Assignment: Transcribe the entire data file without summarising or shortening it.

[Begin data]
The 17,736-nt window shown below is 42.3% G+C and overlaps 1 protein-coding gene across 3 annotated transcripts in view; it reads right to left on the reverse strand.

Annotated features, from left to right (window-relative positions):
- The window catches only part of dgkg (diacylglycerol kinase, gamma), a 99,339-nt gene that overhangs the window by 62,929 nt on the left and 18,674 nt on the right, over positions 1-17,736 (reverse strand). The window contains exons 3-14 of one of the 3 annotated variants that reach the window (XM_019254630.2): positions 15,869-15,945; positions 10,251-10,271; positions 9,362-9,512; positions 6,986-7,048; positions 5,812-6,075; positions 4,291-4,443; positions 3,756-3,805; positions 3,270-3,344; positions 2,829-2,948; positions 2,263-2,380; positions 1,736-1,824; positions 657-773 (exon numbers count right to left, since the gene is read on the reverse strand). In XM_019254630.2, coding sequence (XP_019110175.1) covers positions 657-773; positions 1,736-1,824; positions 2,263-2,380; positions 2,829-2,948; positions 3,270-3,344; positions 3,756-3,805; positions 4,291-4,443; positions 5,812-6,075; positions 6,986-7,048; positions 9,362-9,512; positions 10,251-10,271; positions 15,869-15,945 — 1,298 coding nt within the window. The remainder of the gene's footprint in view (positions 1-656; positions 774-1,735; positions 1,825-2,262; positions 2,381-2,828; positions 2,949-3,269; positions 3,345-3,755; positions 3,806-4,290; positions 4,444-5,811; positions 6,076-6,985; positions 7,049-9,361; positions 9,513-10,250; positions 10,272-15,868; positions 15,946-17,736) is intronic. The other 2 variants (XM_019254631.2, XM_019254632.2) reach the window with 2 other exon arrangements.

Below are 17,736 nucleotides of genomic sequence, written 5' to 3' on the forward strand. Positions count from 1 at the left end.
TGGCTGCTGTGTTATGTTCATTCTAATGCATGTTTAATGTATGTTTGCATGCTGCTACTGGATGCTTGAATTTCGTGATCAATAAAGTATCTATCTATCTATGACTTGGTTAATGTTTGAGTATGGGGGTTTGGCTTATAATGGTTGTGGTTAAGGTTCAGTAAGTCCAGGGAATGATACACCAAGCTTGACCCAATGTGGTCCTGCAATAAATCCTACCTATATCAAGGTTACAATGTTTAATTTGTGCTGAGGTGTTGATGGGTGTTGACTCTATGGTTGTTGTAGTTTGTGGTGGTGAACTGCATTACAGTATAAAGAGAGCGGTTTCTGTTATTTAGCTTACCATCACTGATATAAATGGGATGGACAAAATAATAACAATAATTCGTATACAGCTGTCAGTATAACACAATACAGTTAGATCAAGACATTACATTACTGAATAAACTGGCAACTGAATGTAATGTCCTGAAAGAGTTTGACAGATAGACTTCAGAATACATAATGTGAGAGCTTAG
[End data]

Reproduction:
The 17,736-nt window shown below is 42.3% G+C and overlaps 1 protein-coding gene across 3 annotated transcripts in view; it reads right to left on the reverse strand.

Annotated features, from left to right (window-relative positions):
- The window catches only part of dgkg (diacylglycerol kinase, gamma), a 99,339-nt gene that overhangs the window by 62,929 nt on the left and 18,674 nt on the right, over positions 1-17,736 (reverse strand). The window contains exons 3-14 of one of the 3 annotated variants that reach the window (XM_019254630.2): positions 15,869-15,945; positions 10,251-10,271; positions 9,362-9,512; positions 6,986-7,048; positions 5,812-6,075; positions 4,291-4,443; positions 3,756-3,805; positions 3,270-3,344; positions 2,829-2,948; positions 2,263-2,380; positions 1,736-1,824; positions 657-773 (exon numbers count right to left, since the gene is read on the reverse strand). In XM_019254630.2, coding sequence (XP_019110175.1) covers positions 657-773; positions 1,736-1,824; positions 2,263-2,380; positions 2,829-2,948; positions 3,270-3,344; positions 3,756-3,805; positions 4,291-4,443; positions 5,812-6,075; positions 6,986-7,048; positions 9,362-9,512; positions 10,251-10,271; positions 15,869-15,945 — 1,298 coding nt within the window. The remainder of the gene's footprint in view (positions 1-656; positions 774-1,735; positions 1,825-2,262; positions 2,381-2,828; positions 2,949-3,269; positions 3,345-3,755; positions 3,806-4,290; positions 4,444-5,811; positions 6,076-6,985; positions 7,049-9,361; positions 9,513-10,250; positions 10,272-15,868; positions 15,946-17,736) is intronic. The other 2 variants (XM_019254631.2, XM_019254632.2) reach the window with 2 other exon arrangements.

Below are 17,736 nucleotides of genomic sequence, written 5' to 3' on the forward strand. Positions count from 1 at the left end.
TGGCTGCTGTGTTATGTTCATTCTAATGCATGTTTAATGTATGTTTGCATGCTGCTACTGGATGCTTGAATTTCGTGATCAATAAAGTATCTATCTATCTATGACTTGGTTAATGTTTGAGTATGGGGGTTTGGCTTATAATGGTTGTGGTTAAGGTTCAGTAAGTCCAGGGAATGATACACCAAGCTTGACCCAATGTGGTCCTGCAATAAATCCTACCTATATCAAGGTTACAATGTTTAATTTGTGCTGAGGTGTTGATGGGTGTTGACTCTATGGTTGTTGTAGTTTGTGGTGGTGAACTGCATTACAGTATAAAGAGAGCGGTTTCTGTTATTTAGCTTACCATCACTGATATAAATGGGATGGACAAAATAATAACAATAATTCGTATACAGCTGTCAGTATAACACAATACAGTTAGATCAAGACATTACATTACTGAATAAACTGGCAACTGAATGTAATGTCCTGAAAGAGTTTGACAGATAGACTTCAGAATACATAATGTGAGAGCTTAG